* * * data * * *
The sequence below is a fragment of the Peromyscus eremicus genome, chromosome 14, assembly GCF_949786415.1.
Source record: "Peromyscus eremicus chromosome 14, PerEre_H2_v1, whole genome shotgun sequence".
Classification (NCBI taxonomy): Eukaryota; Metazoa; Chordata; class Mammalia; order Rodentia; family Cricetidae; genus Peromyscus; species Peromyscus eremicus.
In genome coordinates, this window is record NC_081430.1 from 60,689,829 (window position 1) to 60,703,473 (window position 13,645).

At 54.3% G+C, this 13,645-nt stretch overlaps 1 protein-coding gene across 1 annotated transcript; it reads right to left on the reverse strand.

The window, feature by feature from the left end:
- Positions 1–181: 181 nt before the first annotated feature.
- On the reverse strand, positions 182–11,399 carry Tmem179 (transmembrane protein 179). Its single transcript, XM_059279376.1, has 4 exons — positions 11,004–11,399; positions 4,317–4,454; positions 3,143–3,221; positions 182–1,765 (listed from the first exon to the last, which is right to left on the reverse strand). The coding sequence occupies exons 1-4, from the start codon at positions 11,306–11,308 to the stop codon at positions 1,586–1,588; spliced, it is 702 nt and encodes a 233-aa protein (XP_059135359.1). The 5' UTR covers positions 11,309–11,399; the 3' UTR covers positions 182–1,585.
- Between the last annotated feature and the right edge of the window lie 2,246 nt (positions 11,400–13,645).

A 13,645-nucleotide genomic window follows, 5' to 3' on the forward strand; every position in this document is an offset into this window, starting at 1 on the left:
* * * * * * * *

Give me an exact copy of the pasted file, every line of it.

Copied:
The sequence below is a fragment of the Peromyscus eremicus genome, chromosome 14, assembly GCF_949786415.1.
Source record: "Peromyscus eremicus chromosome 14, PerEre_H2_v1, whole genome shotgun sequence".
Classification (NCBI taxonomy): Eukaryota; Metazoa; Chordata; class Mammalia; order Rodentia; family Cricetidae; genus Peromyscus; species Peromyscus eremicus.
In genome coordinates, this window is record NC_081430.1 from 60,689,829 (window position 1) to 60,703,473 (window position 13,645).

At 54.3% G+C, this 13,645-nt stretch overlaps 1 protein-coding gene across 1 annotated transcript; it reads right to left on the reverse strand.

The window, feature by feature from the left end:
- Positions 1–181: 181 nt before the first annotated feature.
- On the reverse strand, positions 182–11,399 carry Tmem179 (transmembrane protein 179). Its single transcript, XM_059279376.1, has 4 exons — positions 11,004–11,399; positions 4,317–4,454; positions 3,143–3,221; positions 182–1,765 (listed from the first exon to the last, which is right to left on the reverse strand). The coding sequence occupies exons 1-4, from the start codon at positions 11,306–11,308 to the stop codon at positions 1,586–1,588; spliced, it is 702 nt and encodes a 233-aa protein (XP_059135359.1). The 5' UTR covers positions 11,309–11,399; the 3' UTR covers positions 182–1,585.
- Between the last annotated feature and the right edge of the window lie 2,246 nt (positions 11,400–13,645).

A 13,645-nucleotide genomic window follows, 5' to 3' on the forward strand; every position in this document is an offset into this window, starting at 1 on the left: